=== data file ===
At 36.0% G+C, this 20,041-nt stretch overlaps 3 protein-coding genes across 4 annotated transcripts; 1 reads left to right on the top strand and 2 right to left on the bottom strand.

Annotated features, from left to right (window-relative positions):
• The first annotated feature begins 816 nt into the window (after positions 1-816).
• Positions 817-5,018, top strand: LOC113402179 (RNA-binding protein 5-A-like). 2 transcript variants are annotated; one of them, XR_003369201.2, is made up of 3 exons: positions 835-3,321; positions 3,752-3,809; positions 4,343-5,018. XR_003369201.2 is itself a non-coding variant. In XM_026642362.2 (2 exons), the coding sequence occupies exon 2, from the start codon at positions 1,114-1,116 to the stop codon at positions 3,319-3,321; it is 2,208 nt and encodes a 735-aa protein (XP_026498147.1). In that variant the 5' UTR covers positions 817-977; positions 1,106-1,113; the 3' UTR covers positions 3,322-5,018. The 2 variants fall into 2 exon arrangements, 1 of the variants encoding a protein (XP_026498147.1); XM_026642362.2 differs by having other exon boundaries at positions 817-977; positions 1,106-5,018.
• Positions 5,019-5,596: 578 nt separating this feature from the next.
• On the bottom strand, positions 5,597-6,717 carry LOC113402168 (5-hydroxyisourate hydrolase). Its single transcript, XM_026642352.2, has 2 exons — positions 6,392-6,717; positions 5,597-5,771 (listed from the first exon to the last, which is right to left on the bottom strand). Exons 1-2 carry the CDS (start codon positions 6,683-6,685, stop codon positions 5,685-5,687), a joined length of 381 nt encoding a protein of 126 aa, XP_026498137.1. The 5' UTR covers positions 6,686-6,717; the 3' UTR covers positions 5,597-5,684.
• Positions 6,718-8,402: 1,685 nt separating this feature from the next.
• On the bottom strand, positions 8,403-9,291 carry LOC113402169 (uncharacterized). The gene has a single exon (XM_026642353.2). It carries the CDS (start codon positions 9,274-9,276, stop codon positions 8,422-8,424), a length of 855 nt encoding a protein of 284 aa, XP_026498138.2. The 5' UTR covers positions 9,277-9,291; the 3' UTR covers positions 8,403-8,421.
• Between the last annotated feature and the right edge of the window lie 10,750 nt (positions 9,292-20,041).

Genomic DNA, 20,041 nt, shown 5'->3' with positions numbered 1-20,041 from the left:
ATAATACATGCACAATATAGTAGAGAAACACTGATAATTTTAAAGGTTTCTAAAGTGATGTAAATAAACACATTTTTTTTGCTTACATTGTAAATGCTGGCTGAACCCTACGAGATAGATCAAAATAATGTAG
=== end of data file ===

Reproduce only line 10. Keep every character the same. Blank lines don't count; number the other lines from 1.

Genomic DNA, 20,041 nt, shown 5'->3' with positions numbered 1-20,041 from the left: